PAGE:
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Catlin - Dance to the berdache

Detail of Dance to the Berdache, painted by George Catlin

Two-Spirit is a term for third gender people (for example, woman-living-man) that are among many, if not most, Native American and Canadian First Nations tribes. It usually implies a masculine spirit and a feminine spirit living in the same body. It is also used by some contemporary gay, lesbian, bisexual, transgender, and intersex Native Americans to describe themselves. There are also native terms for these individuals in the various Native American languages.

The older term "berdache" is a generic term used primarily by anthropologists, and is frequently rejected as inappropriate and offensive by Native Americans. This may be largely due to its pejorative etymology as it is a loan from French bardache via Spanish bardaxa or bardaje/bardaja via Italian bardasso or berdasia via Arabic bardaj meaning "kept boy; male prostitute, catamite" from Persian bardaj < Middle Persian vartak < Old Iranian *varta-, cognate to Avestan varəta- "seized, prisoner," formed from an Indo-European root *welə meaning "to strike, wound" (which is the same in English as vulnerable). It has widely been replaced with two-spirit.

"Two-spirit" originated in Winnipeg, Canada in 1990 during the third annual intertribal Native American/First Nations gay and lesbian conference. It comes from the Ojibwa words niizh manitoag (two-spirits). It was chosen to distance Native/First Nations people from non-Natives as well as from the words "berdache" and "gay."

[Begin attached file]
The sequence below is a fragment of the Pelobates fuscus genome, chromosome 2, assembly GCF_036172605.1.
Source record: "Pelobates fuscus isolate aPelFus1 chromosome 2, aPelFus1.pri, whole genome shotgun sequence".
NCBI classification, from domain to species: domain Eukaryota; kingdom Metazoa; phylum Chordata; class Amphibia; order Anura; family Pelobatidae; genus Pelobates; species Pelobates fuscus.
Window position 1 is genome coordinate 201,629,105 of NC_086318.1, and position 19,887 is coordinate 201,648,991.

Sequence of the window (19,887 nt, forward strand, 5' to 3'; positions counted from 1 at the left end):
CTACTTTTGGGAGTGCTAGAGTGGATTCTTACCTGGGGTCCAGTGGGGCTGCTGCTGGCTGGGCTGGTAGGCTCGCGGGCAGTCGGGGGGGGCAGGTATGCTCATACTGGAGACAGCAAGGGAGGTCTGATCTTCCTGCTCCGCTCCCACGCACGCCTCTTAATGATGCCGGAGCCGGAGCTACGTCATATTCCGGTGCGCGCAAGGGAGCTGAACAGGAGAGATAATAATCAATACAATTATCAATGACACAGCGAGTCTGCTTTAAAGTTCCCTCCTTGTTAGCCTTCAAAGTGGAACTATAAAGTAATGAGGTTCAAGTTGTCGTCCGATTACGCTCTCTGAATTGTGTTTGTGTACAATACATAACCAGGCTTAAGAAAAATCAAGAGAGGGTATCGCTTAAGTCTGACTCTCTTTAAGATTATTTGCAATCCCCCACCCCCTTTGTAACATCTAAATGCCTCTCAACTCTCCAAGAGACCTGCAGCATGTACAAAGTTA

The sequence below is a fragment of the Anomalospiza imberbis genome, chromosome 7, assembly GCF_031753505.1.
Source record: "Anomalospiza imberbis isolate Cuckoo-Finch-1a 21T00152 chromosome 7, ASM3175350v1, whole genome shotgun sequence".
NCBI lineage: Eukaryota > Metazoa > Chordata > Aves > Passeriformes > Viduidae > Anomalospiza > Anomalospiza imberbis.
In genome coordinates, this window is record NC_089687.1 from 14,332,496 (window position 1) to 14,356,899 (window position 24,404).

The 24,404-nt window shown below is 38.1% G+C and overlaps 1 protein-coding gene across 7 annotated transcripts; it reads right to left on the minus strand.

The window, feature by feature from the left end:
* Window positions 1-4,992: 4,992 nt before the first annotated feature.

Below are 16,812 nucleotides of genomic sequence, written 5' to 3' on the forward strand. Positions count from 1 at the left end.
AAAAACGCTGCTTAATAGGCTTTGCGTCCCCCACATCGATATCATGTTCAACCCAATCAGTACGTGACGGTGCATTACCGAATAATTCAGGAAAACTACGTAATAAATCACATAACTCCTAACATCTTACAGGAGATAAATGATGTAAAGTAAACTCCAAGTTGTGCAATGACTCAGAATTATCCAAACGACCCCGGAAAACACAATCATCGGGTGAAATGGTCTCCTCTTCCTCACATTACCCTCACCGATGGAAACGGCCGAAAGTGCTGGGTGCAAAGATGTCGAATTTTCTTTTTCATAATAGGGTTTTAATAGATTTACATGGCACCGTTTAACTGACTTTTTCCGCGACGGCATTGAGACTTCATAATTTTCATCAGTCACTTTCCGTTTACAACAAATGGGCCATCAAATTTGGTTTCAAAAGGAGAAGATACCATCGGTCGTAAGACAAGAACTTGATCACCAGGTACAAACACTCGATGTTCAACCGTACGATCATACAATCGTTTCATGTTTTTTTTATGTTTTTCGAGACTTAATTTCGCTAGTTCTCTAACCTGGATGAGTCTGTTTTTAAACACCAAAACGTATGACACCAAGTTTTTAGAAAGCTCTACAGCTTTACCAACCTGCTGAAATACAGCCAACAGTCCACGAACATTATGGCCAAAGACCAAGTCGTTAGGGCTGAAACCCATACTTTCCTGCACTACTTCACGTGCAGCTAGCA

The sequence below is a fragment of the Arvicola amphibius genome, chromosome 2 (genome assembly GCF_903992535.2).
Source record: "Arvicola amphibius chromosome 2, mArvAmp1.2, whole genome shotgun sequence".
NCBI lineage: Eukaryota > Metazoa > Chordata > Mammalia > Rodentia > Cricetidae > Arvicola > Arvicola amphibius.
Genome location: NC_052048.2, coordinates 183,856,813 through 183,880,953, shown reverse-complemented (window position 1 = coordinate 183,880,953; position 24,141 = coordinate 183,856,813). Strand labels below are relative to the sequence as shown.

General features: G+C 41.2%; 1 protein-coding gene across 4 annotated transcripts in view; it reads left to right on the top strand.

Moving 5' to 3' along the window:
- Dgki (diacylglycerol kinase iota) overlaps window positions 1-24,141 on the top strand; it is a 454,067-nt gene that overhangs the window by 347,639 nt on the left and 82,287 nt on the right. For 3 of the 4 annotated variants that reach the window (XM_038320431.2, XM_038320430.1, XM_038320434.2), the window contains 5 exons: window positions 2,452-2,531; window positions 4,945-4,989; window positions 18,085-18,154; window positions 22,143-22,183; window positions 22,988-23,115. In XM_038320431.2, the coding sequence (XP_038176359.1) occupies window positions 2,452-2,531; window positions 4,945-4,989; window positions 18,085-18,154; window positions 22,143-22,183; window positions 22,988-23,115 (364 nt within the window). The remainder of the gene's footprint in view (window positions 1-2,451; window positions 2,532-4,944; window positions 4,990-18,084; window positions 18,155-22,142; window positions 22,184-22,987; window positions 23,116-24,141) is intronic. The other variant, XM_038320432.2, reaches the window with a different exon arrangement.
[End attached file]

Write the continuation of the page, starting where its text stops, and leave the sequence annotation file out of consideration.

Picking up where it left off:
These individuals are often viewed as having two spirits occupying one body. Their dress is usually a mixture of traditionally male and traditionally female articles. They have distinct gender and social roles in their tribes. For instance, among the Lakota there was one ceremony during the Sun Dance that was performed only by a two-spirited person of that tribe. (See winkte)

Two-spirited individuals perform specific social functions in their communities. In some tribes male-bodied two-spirits were active as healers or medicine persons, gravediggers, undertakers, handling and burying of the deceased, conducted mourning rites, conveyers of oral traditions and songs, nurses during war expeditions, foretold the future, conferred lucky names on children or adults, wove, made pottery, made beadwork and quillwork, arranged marriages, made feather regalia for dances, special skills in games of chance, led scalp-dances, and fulfilled special functions in connection with the setting up of the central post for the Sun Dance. In some tribes female-bodied two-spirits typically took on roles such as chief, council, trader, hunter, trapper, fisher, warfare, raider, guides, peace missions, vision quests, prophets, and medicine persons.